Subversive Messages in the Sistine Chapel

In 1508, Pope Julius tasked Michelangelo with repainting the frescoes of the Sistine Chapel. Michelangelo, who had made his career as a sculptor, not a painter, protested this assignment but was told in no uncertain terms that he had no choice in the matter. This interaction was seemingly enough to spark personal hatred between Michelangelo and the pope, which in addition to his preexisting issues with the methodology of the church fueled one of the most large-scale subversive artistic endeavors in history. He dedicated the following four years to the chapel’s frescoes, which span an area of over 5,000 square feet and depict a total of 343 religious figures. Ostensibly, the chapel was a massive tribute to the Catholic faith, but Michelangelo found numerous ways to express his own displeasure with the Catholic Church and the pope in small, subtle ways hidden in his paintings, many of which remained undiscovered until centuries later.

Direct criticism of religious institutions in this era was unwise; those who contradicted the fundamental beliefs of the church in any way could be labeled as heretics and receive a wide range of punishments. Such treatment was freely dispersed and far from unprecedented; even scientists like Copernicus, who made no obvious effort to directly spite the church, drew the church’s ire and were consequently killed or punished. Michelangelo had a variety of arguments with the church, but rather than risk the pope’s wrath with a direct expression of his beliefs, he concealed an array of hidden meanings in his paintings, including rude symbols directly aimed at the pope and an unusual choice of religious figures that are suspected to have alluded to the Jewish faith. He also used knowledge obtained through questionably legal means to plant secret meanings in otherwise pious images.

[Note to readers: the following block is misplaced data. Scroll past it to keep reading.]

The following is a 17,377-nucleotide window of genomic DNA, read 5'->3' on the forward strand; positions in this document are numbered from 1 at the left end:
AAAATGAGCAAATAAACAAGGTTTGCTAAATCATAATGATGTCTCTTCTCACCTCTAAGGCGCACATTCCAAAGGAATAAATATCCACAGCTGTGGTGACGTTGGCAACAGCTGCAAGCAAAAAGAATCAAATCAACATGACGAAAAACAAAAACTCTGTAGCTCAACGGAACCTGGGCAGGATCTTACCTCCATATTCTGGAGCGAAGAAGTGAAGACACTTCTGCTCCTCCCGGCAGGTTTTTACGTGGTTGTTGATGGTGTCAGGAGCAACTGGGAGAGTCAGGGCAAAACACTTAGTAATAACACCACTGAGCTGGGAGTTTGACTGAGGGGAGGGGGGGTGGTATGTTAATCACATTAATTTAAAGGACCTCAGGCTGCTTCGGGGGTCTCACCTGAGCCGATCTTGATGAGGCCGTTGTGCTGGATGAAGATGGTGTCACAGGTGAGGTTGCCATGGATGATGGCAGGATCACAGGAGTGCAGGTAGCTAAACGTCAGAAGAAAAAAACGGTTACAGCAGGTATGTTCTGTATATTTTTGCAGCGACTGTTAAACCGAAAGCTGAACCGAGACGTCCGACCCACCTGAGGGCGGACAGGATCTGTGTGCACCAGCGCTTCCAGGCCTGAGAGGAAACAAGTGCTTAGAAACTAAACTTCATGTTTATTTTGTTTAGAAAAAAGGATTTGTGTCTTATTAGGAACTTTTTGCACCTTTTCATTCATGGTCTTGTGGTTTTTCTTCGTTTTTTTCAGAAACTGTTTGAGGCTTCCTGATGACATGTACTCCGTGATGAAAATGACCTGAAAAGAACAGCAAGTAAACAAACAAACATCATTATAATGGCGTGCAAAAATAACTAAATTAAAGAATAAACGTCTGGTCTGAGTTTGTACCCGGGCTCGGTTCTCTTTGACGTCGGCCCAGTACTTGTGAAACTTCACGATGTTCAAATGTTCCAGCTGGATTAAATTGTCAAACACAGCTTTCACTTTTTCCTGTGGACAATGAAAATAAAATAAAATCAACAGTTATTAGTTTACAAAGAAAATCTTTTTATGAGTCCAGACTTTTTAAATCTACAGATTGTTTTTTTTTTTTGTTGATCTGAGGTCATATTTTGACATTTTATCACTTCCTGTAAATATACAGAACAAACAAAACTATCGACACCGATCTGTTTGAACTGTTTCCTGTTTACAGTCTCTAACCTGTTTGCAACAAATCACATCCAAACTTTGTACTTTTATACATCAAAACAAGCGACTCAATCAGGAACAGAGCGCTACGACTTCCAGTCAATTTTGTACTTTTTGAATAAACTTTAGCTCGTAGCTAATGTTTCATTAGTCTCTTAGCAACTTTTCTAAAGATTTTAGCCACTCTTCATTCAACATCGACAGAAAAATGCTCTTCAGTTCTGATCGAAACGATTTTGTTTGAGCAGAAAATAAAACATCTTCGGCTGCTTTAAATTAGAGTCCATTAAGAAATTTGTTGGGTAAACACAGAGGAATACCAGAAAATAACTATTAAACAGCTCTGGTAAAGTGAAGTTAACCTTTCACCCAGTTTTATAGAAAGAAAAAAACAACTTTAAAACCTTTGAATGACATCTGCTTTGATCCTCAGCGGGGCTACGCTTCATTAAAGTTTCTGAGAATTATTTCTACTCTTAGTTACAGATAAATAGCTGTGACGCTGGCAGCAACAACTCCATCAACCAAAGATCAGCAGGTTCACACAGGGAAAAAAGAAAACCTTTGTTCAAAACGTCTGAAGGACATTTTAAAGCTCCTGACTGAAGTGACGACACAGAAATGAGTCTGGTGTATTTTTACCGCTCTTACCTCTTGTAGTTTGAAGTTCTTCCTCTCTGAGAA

One of the most unambiguous subversions hidden in Michelangelo’s artwork is a painting of an angel making a rude gesture. This gesture, known as “giving the fig”, involves making a loose fist and placing the thumb between the middle and index fingers. It was considered obscene in this time period and could variably be used as an insult, to ward off evil, or to deny a request, all of which could be interpreted as a direct representation of Michelangelo’s feelings toward Pope Julius. The gesture was subtly incorporated into a painting of Prophet Zechariah, in which one of the two angels leaning over the prophet’s shoulder has a hand extended in said gesture. Not only could the inclusion of such a rude symbol in a holy artwork already be considered disgusting or blasphemous, but Michelangelo situated this painting directly above the pope’s seat in order to make it perfectly clear who his ire was directed towards. The gesture appears again in Michelangelo’s painting of the Cumean Sibyl, which is not as pointedly placed but nonetheless makes it clear that the symbol is no coincidence.

Additionally, Michelangelo’s artwork included religious themes that were generally assumed to be in line with the beliefs of the Catholic Church, but which have more recently fallen into question. First and foremost, he decorated the Sistine Chapel primarily with figures from the Old Testament. This in itself does not necessarily indicate any subversive messages, but out of the 343 figures he included, very few are from more recent Biblical canon, which may have been a subtle suggestion that Michelangelo believed the church needed to return to its roots. It is now widely believed that he held strong opinions about corruption in the church, and these beliefs are thought to be reflected in his art.